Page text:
Since the information about the subject pronoun is carried by the suffix, we don’t really use subject pronouns in the sentence at all. They sound redundant and are only used when you need to emphasize who the subject is, as in:

  • Tu laverai i piatti, io sparecchierò la tavola.
    You will wash the dishes, I will clear the table.

Phew, enough of our boring theory! Let’s take a look at some of the best resources out there for your Italian conjugation practice.

(And if you are one of those who do love theory, here is a comprehensive guide on the Italian verb tenses and moods!)

The best resources for effective Italian conjugation practice

Below is a list of valuable resources you can use in your Italian conjugation practice.

schoLINGUA

schoLINGUA‘s conjugation trainer features a database with thousands of Italian verbs for you to practice.

If you feel you are up to the challenge, you can click “random verbs!” on the page to add 3 or more random verbs to practice. I especially like the memory game: it’s a matching game, and each time you click on a box to reveal the information behind it, an audio track plays with the pronunciation of that word.

I especially like schoLINGUA’s trainer because you can easily add accented letters thanks to the keyboard icon you find on the page. This is very useful if you don’t know how to type special characters on a non-IT keyboard!

Clozemaster

Clozemaster allows you to do cloze exercises on thousands of Italian sentences, and sentences are key in Italian conjugation practice.

We have seen that conjugation endings are useless without the context of an action, a “root”.

Contextual learning and spaced repetition are the strengths of Clozemaster. Spaced repetition is especially useful for Italian verbs, because with so many verb endings, you can save time by learning only the moods and tenses you’re struggling with, and you can brush up on conjugations you already know. In addition, Clozemaster is very fun to use and has a very attractive pixel design.

With the free version, you’re limited to the number of sentences you can practice per day, but if you subscribe to the Pro version for just $5 per month with the annual plan, you can unlock an unlimited number of sentences per day and get access to its advanced features. If recurring payments aren’t your thing, there’s also a lifetime plan.

Memrise

This is another great addition to your Italian conjugation practice. Memrise is a language-learning platform that focuses on matching flashcards. It is a bit weak when it comes to its language courses (I find them too scattered), but it has hundreds of community courses, a spaced-repetition algorithm, and it allows you to create your very own courses for your Italian conjugation practice completely free of charge.

Memrise allows you to select special characters from a box, but few courses offer this option because it has to be enabled by the course creators on a per-course level.

For example, I created a temporary course with 5 levels and filled the first level with the present tense conjugation of essere.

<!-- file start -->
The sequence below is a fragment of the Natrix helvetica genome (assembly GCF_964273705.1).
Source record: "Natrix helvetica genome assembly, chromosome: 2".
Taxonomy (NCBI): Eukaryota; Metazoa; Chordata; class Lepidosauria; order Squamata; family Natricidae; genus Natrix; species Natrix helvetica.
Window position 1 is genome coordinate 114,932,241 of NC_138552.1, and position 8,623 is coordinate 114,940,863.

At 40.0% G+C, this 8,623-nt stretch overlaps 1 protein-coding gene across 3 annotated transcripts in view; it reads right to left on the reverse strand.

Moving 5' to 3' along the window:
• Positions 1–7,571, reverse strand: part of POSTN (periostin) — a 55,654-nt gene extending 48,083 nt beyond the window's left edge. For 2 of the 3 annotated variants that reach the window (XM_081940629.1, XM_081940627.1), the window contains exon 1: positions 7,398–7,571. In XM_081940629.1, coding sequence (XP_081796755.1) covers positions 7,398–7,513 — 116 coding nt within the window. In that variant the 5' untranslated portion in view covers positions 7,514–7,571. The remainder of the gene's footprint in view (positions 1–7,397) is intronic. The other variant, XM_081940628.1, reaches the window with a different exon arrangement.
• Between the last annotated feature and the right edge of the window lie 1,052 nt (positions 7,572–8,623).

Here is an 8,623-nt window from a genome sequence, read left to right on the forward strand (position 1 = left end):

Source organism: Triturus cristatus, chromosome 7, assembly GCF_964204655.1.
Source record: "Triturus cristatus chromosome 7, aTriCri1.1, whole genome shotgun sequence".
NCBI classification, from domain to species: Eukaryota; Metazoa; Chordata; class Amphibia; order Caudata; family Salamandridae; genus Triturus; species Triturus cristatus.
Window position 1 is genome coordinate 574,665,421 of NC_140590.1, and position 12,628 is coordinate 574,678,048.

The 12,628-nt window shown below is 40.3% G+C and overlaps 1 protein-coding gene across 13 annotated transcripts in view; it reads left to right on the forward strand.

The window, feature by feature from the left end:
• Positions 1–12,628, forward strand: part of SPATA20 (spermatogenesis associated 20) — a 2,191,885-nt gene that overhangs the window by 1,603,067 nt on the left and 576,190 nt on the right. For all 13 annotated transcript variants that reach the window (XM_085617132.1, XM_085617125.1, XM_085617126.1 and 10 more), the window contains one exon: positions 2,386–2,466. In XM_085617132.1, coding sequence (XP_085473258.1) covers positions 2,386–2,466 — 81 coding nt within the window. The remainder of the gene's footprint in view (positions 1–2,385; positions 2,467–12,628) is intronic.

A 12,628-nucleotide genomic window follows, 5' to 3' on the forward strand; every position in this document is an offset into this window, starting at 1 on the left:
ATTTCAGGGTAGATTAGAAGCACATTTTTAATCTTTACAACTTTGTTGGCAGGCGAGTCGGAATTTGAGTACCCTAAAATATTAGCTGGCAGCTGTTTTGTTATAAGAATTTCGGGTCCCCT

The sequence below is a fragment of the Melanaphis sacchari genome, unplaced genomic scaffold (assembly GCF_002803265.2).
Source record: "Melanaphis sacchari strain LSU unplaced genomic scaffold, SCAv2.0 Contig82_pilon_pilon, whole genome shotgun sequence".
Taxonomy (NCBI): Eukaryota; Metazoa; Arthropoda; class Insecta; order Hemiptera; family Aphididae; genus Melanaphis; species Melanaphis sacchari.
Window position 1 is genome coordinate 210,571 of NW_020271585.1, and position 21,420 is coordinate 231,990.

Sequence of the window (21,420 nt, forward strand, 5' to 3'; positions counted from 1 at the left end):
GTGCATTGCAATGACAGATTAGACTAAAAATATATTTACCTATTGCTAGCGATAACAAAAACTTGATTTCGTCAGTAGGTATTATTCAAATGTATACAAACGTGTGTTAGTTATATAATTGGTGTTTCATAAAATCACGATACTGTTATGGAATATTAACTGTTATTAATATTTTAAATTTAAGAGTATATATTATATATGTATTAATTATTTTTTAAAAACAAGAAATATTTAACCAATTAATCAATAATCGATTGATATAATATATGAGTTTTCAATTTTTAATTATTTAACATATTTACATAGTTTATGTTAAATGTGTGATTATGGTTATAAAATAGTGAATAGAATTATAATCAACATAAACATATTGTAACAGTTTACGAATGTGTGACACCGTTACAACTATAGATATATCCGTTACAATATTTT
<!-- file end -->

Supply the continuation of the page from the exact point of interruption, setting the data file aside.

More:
Coniugazione.it

Don’t be fooled by its bare-bones design, Coniugazione.it has a ridiculously large database of Italian verb conjugations that you can consult anytime, anywhere. Just type in the verb of your choice, let’s say you want to know how to conjugate sapere (to know), and hit enter!

If you’re on the go, there’s also a cheap and handy app for iOS devices.

verbi-italiani.info

verbi-italiani.info is very similar to the schoLINGUA’s trainer, so it’s a great resource for Italian conjugation practice. The exercises are divided into beginner and advanced levels: if you are a beginner, you can choose a specific verb to practice, otherwise you can practice on random verbs.

verbi-italiani.info’s trainer also allows you to select accented letters thanks to the green character selection box on the practice page.

conjugate.in

Yet another resource for Italian conjugation practice, conjugate.in is another online verb trainer, but it’s very user-friendly and allows you to practice on a number of random verbs. On the settings page, you can configure the exercises based on your language level and which tenses you want to practice, which is very convenient!

Find out a bunch of other resources for learning Italian here!

Italian conjugation practice: Conclusion

Unlike English, Italian has a fairly sophisticated verb system. However, learning Italian verbs is anything but difficult. Of course, the theory is boring and may sound complicated, but the theory is just the first step.

As a native Italian speaker, I learned to conjugate verbs by listening to my parents and repeating what they said. I didn’t even know what conjugations were until I started primary school. I didn’t know about roots, suffixes, tenses.

You need a lot of practice. You have to focus on repetition other than rules. My little cousin went from uttering syllables to talking like a chatterbox in the span of a few years: that is the power of repetition.

If you feel overwhelmed by the number of resources available for your Italian conjugation practice, focus on resources that allow you to learn verbs along with their context. Clozemaster is a great interactive resource, but you can and must listen to music and podcasts, watch Italian movies, and subscribe to Italian YouTubers who publish vlogs like the Learn Italian with Lucrezia channel.

What are you waiting for? Start practicing Italian conjugations right away!

Challenge yourself with Clozemaster

Learning Italian conjugation might seem daunting at first, but don’t worry, it comes naturally with practice.

Test your skills and see what you’ve learned from this article by playing a selection of sentences with conjugated Italian verbs.

Sign up here to save your progress and start getting fluent with thousands of Italian sentences at Clozemaster.

Clozemaster has been designed to help you learn the language in context by filling in the gaps in authentic sentences. With features such as Grammar Challenges, Cloze-Listening, and Cloze-Reading, the app will let you emphasize all the competencies necessary to become fluent in Italian.

Take your Italian to the next level. Click here to start practicing with real Italian sentences!